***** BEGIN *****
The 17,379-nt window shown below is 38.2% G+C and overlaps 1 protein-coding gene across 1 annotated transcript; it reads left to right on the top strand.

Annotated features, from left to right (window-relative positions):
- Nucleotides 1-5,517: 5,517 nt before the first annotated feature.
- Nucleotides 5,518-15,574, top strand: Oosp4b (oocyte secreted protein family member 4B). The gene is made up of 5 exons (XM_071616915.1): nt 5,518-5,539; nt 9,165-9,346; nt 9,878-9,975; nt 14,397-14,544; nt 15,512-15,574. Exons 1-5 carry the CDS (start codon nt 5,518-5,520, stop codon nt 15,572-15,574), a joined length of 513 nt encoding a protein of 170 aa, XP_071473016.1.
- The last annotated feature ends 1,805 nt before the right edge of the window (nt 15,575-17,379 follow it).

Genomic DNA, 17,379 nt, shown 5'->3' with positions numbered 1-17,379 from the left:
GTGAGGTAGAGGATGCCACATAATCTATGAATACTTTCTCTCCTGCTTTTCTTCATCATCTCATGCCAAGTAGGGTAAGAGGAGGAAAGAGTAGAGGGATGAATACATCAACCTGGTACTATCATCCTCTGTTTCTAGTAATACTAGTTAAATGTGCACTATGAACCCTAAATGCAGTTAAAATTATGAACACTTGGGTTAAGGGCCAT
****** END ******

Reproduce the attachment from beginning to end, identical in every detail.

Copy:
The 17,379-nt window shown below is 38.2% G+C and overlaps 1 protein-coding gene across 1 annotated transcript; it reads left to right on the top strand.

Annotated features, from left to right (window-relative positions):
- Nucleotides 1-5,517: 5,517 nt before the first annotated feature.
- Nucleotides 5,518-15,574, top strand: Oosp4b (oocyte secreted protein family member 4B). The gene is made up of 5 exons (XM_071616915.1): nt 5,518-5,539; nt 9,165-9,346; nt 9,878-9,975; nt 14,397-14,544; nt 15,512-15,574. Exons 1-5 carry the CDS (start codon nt 5,518-5,520, stop codon nt 15,572-15,574), a joined length of 513 nt encoding a protein of 170 aa, XP_071473016.1.
- The last annotated feature ends 1,805 nt before the right edge of the window (nt 15,575-17,379 follow it).

Genomic DNA, 17,379 nt, shown 5'->3' with positions numbered 1-17,379 from the left:
GTGAGGTAGAGGATGCCACATAATCTATGAATACTTTCTCTCCTGCTTTTCTTCATCATCTCATGCCAAGTAGGGTAAGAGGAGGAAAGAGTAGAGGGATGAATACATCAACCTGGTACTATCATCCTCTGTTTCTAGTAATACTAGTTAAATGTGCACTATGAACCCTAAATGCAGTTAAAATTATGAACACTTGGGTTAAGGGCCAT